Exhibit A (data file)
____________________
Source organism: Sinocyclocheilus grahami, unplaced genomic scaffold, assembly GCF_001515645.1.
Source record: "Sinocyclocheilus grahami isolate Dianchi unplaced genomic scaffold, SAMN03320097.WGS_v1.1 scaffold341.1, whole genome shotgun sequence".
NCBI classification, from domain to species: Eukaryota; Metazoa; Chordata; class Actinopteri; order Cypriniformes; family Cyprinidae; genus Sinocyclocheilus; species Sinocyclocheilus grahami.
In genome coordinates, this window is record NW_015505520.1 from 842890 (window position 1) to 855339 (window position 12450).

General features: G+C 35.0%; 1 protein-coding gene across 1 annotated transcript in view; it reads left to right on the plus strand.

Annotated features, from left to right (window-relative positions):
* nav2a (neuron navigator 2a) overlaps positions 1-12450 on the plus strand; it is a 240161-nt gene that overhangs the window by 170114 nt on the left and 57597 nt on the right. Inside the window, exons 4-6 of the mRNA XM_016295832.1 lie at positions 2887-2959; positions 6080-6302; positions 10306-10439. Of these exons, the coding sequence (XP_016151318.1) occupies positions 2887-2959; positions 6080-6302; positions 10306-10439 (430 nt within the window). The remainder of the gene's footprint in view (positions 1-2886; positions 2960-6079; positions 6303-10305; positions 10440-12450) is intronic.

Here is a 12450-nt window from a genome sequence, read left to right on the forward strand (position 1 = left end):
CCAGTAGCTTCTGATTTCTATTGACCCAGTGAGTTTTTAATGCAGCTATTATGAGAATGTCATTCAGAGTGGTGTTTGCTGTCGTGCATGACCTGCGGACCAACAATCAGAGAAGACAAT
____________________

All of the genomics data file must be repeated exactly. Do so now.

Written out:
Source organism: Sinocyclocheilus grahami, unplaced genomic scaffold, assembly GCF_001515645.1.
Source record: "Sinocyclocheilus grahami isolate Dianchi unplaced genomic scaffold, SAMN03320097.WGS_v1.1 scaffold341.1, whole genome shotgun sequence".
NCBI classification, from domain to species: Eukaryota; Metazoa; Chordata; class Actinopteri; order Cypriniformes; family Cyprinidae; genus Sinocyclocheilus; species Sinocyclocheilus grahami.
In genome coordinates, this window is record NW_015505520.1 from 842890 (window position 1) to 855339 (window position 12450).

General features: G+C 35.0%; 1 protein-coding gene across 1 annotated transcript in view; it reads left to right on the plus strand.

Annotated features, from left to right (window-relative positions):
* nav2a (neuron navigator 2a) overlaps positions 1-12450 on the plus strand; it is a 240161-nt gene that overhangs the window by 170114 nt on the left and 57597 nt on the right. Inside the window, exons 4-6 of the mRNA XM_016295832.1 lie at positions 2887-2959; positions 6080-6302; positions 10306-10439. Of these exons, the coding sequence (XP_016151318.1) occupies positions 2887-2959; positions 6080-6302; positions 10306-10439 (430 nt within the window). The remainder of the gene's footprint in view (positions 1-2886; positions 2960-6079; positions 6303-10305; positions 10440-12450) is intronic.

Here is a 12450-nt window from a genome sequence, read left to right on the forward strand (position 1 = left end):
CCAGTAGCTTCTGATTTCTATTGACCCAGTGAGTTTTTAATGCAGCTATTATGAGAATGTCATTCAGAGTGGTGTTTGCTGTCGTGCATGACCTGCGGACCAACAATCAGAGAAGACAAT